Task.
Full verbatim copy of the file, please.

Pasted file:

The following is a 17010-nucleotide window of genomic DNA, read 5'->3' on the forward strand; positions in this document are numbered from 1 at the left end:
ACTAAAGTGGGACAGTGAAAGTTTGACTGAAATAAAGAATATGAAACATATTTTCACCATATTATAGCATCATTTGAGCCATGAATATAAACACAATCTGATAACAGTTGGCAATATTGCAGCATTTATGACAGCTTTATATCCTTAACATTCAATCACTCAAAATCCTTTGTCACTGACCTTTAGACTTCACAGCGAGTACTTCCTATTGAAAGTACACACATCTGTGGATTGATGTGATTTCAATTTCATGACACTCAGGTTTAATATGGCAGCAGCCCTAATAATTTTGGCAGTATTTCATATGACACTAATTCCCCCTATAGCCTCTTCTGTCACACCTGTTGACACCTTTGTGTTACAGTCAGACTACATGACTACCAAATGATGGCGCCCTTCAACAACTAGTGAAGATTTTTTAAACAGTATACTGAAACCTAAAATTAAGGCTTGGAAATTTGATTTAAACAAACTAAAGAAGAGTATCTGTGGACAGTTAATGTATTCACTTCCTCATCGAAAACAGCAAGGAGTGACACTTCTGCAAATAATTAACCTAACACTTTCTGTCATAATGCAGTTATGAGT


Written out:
The following is a 17010-nucleotide window of genomic DNA, read 5'->3' on the forward strand; positions in this document are numbered from 1 at the left end:
ACTAAAGTGGGACAGTGAAAGTTTGACTGAAATAAAGAATATGAAACATATTTTCACCATATTATAGCATCATTTGAGCCATGAATATAAACACAATCTGATAACAGTTGGCAATATTGCAGCATTTATGACAGCTTTATATCCTTAACATTCAATCACTCAAAATCCTTTGTCACTGACCTTTAGACTTCACAGCGAGTACTTCCTATTGAAAGTACACACATCTGTGGATTGATGTGATTTCAATTTCATGACACTCAGGTTTAATATGGCAGCAGCCCTAATAATTTTGGCAGTATTTCATATGACACTAATTCCCCCTATAGCCTCTTCTGTCACACCTGTTGACACCTTTGTGTTACAGTCAGACTACATGACTACCAAATGATGGCGCCCTTCAACAACTAGTGAAGATTTTTTAAACAGTATACTGAAACCTAAAATTAAGGCTTGGAAATTTGATTTAAACAAACTAAAGAAGAGTATCTGTGGACAGTTAATGTATTCACTTCCTCATCGAAAACAGCAAGGAGTGACACTTCTGCAAATAATTAACCTAACACTTTCTGTCATAATGCAGTTATGAGT